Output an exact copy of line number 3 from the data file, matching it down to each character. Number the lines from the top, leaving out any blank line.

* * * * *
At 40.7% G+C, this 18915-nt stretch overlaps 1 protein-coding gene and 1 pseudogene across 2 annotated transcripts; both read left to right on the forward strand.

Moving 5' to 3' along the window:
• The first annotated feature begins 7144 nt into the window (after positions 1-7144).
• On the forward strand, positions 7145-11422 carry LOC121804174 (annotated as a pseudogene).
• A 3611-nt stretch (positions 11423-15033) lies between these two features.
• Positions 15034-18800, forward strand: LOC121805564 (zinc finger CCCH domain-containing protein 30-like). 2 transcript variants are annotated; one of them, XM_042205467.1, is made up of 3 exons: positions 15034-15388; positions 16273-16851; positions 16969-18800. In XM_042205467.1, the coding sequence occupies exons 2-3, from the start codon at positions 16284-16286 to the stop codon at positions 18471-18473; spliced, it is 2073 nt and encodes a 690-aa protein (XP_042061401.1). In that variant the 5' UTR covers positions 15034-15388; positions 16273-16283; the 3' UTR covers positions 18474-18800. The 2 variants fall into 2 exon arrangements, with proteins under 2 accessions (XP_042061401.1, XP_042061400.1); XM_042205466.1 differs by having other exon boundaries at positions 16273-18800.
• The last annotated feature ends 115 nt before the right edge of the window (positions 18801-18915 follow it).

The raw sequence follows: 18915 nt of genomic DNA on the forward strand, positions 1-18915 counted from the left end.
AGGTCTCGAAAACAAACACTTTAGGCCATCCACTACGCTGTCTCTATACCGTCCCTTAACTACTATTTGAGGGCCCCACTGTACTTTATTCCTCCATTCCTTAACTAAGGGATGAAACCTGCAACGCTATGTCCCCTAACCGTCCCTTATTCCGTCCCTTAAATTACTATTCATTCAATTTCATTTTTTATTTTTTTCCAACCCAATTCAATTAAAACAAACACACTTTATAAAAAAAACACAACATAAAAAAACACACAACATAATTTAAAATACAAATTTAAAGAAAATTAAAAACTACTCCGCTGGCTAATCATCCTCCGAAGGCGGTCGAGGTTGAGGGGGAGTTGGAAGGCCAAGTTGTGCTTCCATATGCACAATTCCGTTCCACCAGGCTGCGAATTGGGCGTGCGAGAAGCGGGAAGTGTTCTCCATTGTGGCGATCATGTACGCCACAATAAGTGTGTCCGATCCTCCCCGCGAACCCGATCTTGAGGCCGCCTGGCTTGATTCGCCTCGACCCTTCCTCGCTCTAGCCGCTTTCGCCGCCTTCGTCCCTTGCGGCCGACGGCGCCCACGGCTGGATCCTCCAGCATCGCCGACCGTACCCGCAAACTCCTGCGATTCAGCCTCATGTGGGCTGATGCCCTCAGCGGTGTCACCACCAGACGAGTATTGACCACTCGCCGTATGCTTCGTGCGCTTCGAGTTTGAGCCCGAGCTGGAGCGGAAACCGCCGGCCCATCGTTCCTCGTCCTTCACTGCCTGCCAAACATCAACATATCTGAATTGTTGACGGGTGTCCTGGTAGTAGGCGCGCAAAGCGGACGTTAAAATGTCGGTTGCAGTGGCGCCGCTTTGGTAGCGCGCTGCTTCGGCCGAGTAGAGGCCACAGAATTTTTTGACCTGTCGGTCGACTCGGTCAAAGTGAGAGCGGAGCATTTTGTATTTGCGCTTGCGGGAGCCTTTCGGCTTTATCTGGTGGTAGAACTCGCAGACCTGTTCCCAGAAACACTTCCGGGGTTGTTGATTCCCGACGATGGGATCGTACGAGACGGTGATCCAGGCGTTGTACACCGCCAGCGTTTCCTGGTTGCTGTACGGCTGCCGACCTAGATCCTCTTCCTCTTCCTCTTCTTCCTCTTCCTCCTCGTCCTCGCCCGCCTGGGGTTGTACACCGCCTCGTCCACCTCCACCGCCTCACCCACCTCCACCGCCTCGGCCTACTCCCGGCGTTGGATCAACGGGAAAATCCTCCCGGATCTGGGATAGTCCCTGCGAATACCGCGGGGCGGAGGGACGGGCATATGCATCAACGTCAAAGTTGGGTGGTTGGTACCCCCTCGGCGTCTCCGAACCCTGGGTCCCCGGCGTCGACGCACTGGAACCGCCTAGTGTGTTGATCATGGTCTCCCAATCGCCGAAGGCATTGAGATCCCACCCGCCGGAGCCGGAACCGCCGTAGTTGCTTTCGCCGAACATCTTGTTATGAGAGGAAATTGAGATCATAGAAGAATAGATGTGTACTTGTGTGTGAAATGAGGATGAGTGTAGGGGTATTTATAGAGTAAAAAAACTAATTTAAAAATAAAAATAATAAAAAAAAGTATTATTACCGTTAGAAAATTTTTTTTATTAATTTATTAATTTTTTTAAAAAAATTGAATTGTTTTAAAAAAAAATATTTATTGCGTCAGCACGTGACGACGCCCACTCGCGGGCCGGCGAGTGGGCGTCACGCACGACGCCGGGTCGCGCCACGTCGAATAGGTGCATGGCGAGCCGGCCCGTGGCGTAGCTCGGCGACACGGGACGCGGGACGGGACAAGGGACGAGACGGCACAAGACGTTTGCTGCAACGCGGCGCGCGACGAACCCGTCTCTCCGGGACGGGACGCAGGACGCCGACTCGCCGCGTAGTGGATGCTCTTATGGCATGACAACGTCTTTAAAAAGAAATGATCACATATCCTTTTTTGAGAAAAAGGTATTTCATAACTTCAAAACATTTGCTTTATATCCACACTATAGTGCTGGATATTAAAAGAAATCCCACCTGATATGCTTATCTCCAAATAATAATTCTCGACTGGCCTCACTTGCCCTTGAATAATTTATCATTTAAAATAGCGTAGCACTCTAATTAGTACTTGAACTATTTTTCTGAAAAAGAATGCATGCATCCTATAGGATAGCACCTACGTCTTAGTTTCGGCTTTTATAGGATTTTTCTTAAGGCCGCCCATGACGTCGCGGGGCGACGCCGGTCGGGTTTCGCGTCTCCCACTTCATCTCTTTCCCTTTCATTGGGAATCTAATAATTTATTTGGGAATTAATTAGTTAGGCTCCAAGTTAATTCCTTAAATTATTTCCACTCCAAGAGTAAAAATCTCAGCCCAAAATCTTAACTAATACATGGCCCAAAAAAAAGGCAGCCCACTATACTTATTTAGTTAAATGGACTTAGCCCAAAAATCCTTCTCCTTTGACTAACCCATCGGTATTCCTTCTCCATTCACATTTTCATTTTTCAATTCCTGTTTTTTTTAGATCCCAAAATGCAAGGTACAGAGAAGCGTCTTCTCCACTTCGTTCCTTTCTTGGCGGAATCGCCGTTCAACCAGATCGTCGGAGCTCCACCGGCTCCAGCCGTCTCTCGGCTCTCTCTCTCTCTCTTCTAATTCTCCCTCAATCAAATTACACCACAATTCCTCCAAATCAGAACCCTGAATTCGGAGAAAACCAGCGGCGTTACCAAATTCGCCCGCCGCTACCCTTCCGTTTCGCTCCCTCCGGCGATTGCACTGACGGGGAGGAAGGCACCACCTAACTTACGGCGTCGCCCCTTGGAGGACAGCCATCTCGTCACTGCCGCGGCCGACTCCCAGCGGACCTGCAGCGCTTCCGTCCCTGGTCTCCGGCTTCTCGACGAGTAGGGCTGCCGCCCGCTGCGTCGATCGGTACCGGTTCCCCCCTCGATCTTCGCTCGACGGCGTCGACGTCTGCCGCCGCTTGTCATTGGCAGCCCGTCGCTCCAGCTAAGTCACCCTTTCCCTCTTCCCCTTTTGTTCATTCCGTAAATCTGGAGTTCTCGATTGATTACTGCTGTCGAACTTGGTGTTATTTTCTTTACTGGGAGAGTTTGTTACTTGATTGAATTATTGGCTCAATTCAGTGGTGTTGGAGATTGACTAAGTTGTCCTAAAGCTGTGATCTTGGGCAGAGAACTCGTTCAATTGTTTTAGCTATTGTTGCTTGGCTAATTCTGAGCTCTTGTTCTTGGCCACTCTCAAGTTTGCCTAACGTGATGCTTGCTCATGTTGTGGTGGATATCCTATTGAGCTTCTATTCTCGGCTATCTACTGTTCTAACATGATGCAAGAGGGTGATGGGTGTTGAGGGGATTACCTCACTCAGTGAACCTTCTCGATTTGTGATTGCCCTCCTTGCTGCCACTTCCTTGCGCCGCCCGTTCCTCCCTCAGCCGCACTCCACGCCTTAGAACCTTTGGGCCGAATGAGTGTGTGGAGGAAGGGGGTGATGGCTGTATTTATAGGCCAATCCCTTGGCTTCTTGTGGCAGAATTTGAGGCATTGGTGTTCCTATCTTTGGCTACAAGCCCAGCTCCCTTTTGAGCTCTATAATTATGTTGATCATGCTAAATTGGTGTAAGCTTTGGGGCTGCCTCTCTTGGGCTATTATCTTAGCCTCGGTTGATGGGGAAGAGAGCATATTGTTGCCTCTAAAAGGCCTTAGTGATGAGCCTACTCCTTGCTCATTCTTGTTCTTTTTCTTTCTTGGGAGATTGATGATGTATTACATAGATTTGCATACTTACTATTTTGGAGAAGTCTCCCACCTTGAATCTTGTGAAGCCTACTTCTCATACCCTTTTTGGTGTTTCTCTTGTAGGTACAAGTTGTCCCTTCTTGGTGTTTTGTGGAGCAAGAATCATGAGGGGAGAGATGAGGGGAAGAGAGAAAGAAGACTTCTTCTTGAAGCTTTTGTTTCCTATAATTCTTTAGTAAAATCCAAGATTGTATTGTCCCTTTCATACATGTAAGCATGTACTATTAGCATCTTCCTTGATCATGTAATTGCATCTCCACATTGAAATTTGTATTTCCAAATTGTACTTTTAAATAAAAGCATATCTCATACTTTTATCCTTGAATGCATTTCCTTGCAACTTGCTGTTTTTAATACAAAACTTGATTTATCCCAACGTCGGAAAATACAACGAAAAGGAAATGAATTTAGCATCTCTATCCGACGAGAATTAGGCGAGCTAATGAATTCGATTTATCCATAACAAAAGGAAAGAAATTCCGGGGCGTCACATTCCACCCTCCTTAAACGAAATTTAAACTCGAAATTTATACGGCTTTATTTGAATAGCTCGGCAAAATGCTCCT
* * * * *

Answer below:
• The first annotated feature begins 7144 nt into the window (after positions 1-7144).